Councils accused of not taking their Future Generations Act obligations seriously

Immediately following environment and rural affairs questions came housing and local government questions.

Housing as a legal right

Shadow Housing Minister, David Melding AM (Con, South Wales Central), praised a recent joint report by Tai Pawb, Chartered Institute of Housing and Shelter Cymru, which called for a right to housing to be enshrined in Welsh law, as well as setting out a practical road map to get there. Did the Welsh Government agree?

2019 marks the 100th anniversary of council housing as we currently know it and it David Melding thought it would be fitting to try and enshrine a right to housing into law this year.

Minister for Local Government & Housing, Julie James (Lab, Swansea West) “absolutely” agreed that the right to housing should be enshrined in law. However, there were a number of practical issues to overcome:

“….it’s not only important to make sure that people have housing as a fundamental human right, front and centre, but, actually, we’re in a position to deliver it. So if, for example, an individual has a right to enforce that, we have to have an adequate housing supply, in order for them to be able to have the houses to get into….So, whilst I absolutely fundamentally accept the purpose of the report, and concur with it, we do have a range of practical issues to consider as well.”
– Local Government & Housing Minister, Julie James

Councils “failing” to properly consider the Future Generations Act

Dr Dai Lloyd AM (Plaid, South Wales West) said that despite Welsh Government demands that councils fully consider the Future Generations Act, there were plenty of examples of councils not doing so properly; Swansea Council by seeking to sell off foreshore land, but also in Bridgend:

“Might I just point to an example in my own region in Bridgend? Recently, there has been a consultation on removing bus services (subsidies). A report to cabinet recommending the cuts quite simply failed to do either an equalities assessment or an assessment of the future generations. They said they would do both after the consultation before a final sign-off on the decision. In other words, after a decision had been made.”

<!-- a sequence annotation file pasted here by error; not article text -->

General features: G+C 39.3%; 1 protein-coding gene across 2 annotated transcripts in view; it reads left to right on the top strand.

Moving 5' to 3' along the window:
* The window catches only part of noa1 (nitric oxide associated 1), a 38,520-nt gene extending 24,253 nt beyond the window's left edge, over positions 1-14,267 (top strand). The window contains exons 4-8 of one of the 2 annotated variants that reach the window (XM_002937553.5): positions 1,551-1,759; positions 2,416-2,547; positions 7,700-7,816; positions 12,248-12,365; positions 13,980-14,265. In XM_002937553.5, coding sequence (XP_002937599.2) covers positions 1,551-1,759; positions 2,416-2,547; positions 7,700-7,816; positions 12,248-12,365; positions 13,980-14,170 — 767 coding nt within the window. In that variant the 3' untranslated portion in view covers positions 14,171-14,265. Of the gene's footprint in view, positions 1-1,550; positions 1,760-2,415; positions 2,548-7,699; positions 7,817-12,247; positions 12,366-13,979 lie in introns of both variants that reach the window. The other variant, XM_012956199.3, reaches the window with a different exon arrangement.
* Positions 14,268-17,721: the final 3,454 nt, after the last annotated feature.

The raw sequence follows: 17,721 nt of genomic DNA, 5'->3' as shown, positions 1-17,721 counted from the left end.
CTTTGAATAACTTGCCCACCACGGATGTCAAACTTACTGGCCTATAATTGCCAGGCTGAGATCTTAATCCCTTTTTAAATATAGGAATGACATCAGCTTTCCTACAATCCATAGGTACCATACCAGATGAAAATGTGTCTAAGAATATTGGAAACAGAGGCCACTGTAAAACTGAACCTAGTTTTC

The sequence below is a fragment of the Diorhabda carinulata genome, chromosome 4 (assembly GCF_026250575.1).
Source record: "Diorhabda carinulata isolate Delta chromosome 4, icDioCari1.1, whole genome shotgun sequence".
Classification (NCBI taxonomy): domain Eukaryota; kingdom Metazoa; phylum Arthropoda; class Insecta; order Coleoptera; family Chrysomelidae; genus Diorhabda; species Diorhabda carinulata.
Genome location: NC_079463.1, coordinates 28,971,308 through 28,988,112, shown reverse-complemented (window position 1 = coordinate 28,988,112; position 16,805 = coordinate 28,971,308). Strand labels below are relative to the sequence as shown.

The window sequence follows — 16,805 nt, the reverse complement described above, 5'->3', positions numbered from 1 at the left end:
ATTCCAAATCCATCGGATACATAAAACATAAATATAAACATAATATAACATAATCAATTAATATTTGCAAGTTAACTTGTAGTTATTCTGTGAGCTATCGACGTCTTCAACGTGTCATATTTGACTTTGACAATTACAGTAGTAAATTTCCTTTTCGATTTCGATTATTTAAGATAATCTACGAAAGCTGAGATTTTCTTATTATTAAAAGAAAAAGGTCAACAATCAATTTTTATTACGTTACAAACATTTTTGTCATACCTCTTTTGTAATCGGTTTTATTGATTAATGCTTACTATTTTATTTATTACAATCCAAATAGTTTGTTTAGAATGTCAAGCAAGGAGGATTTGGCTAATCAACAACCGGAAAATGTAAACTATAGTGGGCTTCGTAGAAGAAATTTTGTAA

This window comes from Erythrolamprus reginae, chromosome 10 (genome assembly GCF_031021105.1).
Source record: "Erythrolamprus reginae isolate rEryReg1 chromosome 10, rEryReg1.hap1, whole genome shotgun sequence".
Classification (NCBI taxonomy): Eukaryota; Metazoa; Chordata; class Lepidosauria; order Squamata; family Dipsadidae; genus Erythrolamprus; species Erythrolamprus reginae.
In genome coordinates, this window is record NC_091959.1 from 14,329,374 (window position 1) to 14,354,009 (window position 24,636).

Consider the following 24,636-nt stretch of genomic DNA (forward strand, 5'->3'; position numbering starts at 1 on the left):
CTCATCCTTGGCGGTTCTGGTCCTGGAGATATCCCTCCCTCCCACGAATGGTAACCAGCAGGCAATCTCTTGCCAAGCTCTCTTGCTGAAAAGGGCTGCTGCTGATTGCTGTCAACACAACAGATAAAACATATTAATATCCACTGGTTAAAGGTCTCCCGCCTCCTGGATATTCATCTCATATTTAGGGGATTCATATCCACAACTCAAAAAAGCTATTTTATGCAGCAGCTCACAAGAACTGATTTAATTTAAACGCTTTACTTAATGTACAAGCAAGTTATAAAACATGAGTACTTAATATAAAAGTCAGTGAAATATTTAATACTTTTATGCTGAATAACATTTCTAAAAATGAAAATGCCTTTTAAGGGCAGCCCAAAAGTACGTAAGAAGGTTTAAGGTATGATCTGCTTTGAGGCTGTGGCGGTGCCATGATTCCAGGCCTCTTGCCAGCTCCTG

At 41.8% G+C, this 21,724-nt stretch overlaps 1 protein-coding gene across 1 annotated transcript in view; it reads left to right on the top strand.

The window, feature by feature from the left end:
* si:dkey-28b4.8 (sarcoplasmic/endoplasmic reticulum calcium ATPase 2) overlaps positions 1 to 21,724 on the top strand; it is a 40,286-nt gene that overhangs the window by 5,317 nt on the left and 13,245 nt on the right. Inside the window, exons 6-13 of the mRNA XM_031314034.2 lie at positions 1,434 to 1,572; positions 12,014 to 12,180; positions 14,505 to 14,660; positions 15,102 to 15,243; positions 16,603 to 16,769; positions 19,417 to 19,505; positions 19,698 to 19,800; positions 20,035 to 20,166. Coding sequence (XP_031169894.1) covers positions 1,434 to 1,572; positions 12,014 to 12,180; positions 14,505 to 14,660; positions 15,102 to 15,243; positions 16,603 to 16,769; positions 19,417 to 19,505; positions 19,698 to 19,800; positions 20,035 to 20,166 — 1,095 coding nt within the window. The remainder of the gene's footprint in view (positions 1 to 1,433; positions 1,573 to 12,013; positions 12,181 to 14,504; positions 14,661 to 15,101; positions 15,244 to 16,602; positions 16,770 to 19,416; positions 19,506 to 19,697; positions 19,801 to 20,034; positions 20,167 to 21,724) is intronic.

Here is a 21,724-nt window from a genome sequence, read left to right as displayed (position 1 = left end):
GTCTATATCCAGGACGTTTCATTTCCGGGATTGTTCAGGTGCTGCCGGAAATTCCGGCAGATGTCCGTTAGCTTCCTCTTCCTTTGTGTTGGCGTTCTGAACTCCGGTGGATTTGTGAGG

– Dr Dai Lloyd AM

The Minister couldn’t comment on particular cases, though pledged to bring the matter up with Bridgend Council’s leader. She was well aware of proposals in Swansea as well, which were out for consultation – but it was far too early to say one way or another that they were failing to comply with the Act.

Environmental considerations in planning

Llyr Gruffydd AM (Plaid, North Wales) referred back to the inspector’s report on the Newport bypass. He said that while environmental issues were supposed to have equal weight to socio-economic considerations, it was clear there was an inconsistency given that the First Minister put more weight on the environment than the inspector. How many decisions would’ve been different under the same circumstances?

Mandy Jones AM (BXP, North Wales) also asked for proper consideration for the protection of urban and rural wildlife.

The Minister didn’t think these were particularly fair points. There will always be an element of subjectivity when considering decisions like these. If people want to have a say in the planning rules then they should take part in local development plans – so she welcomed views on how to better engage the public in the planning process.

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